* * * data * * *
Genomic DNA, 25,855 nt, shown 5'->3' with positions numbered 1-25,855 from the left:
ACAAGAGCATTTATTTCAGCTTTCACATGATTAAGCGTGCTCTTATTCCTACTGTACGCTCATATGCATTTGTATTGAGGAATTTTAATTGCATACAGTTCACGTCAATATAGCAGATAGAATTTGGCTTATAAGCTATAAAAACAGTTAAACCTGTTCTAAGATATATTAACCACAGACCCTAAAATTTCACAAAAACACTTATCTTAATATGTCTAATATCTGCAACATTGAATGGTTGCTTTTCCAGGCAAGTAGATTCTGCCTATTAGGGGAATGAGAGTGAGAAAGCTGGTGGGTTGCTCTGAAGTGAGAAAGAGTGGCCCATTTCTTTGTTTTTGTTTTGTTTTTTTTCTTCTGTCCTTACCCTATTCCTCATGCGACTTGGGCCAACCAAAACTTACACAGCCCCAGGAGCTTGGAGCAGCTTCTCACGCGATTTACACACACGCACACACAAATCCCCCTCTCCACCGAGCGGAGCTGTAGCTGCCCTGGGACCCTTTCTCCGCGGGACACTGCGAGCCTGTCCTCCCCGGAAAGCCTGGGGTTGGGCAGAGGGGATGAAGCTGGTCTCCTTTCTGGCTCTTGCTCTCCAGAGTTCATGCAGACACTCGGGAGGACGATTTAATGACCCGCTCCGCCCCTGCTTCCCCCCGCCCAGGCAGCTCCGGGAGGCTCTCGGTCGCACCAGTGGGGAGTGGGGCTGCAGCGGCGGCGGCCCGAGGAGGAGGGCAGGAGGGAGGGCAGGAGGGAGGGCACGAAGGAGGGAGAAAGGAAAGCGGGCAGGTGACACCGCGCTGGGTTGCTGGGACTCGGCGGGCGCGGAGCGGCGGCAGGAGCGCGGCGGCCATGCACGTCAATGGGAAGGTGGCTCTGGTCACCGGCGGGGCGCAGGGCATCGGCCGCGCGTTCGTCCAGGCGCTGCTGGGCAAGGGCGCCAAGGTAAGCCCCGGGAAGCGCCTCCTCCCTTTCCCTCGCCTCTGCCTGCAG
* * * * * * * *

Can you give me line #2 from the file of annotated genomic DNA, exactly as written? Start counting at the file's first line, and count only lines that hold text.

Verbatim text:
ACAAGAGCATTTATTTCAGCTTTCACATGATTAAGCGTGCTCTTATTCCTACTGTACGCTCATATGCATTTGTATTGAGGAATTTTAATTGCATACAGTTCACGTCAATATAGCAGATAGAATTTGGCTTATAAGCTATAAAAACAGTTAAACCTGTTCTAAGATATATTAACCACAGACCCTAAAATTTCACAAAAACACTTATCTTAATATGTCTAATATCTGCAACATTGAATGGTTGCTTTTCCAGGCAAGTAGATTCTGCCTATTAGGGGAATGAGAGTGAGAAAGCTGGTGGGTTGCTCTGAAGTGAGAAAGAGTGGCCCATTTCTTTGTTTTTGTTTTGTTTTTTTTCTTCTGTCCTTACCCTATTCCTCATGCGACTTGGGCCAACCAAAACTTACACAGCCCCAGGAGCTTGGAGCAGCTTCTCACGCGATTTACACACACGCACACACAAATCCCCCTCTCCACCGAGCGGAGCTGTAGCTGCCCTGGGACCCTTTCTCCGCGGGACACTGCGAGCCTGTCCTCCCCGGAAAGCCTGGGGTTGGGCAGAGGGGATGAAGCTGGTCTCCTTTCTGGCTCTTGCTCTCCAGAGTTCATGCAGACACTCGGGAGGACGATTTAATGACCCGCTCCGCCCCTGCTTCCCCCCGCCCAGGCAGCTCCGGGAGGCTCTCGGTCGCACCAGTGGGGAGTGGGGCTGCAGCGGCGGCGGCCCGAGGAGGAGGGCAGGAGGGAGGGCAGGAGGGAGGGCACGAAGGAGGGAGAAAGGAAAGCGGGCAGGTGACACCGCGCTGGGTTGCTGGGACTCGGCGGGCGCGGAGCGGCGGCAGGAGCGCGGCGGCCATGCACGTCAATGGGAAGGTGGCTCTGGTCACCGGCGGGGCGCAGGGCATCGGCCGCGCGTTCGTCCAGGCGCTGCTGGGCAAGGGCGCCAAGGTAAGCCCCGGGAAGCGCCTCCTCCCTTTCCCTCGCCTCTGCCTGCAG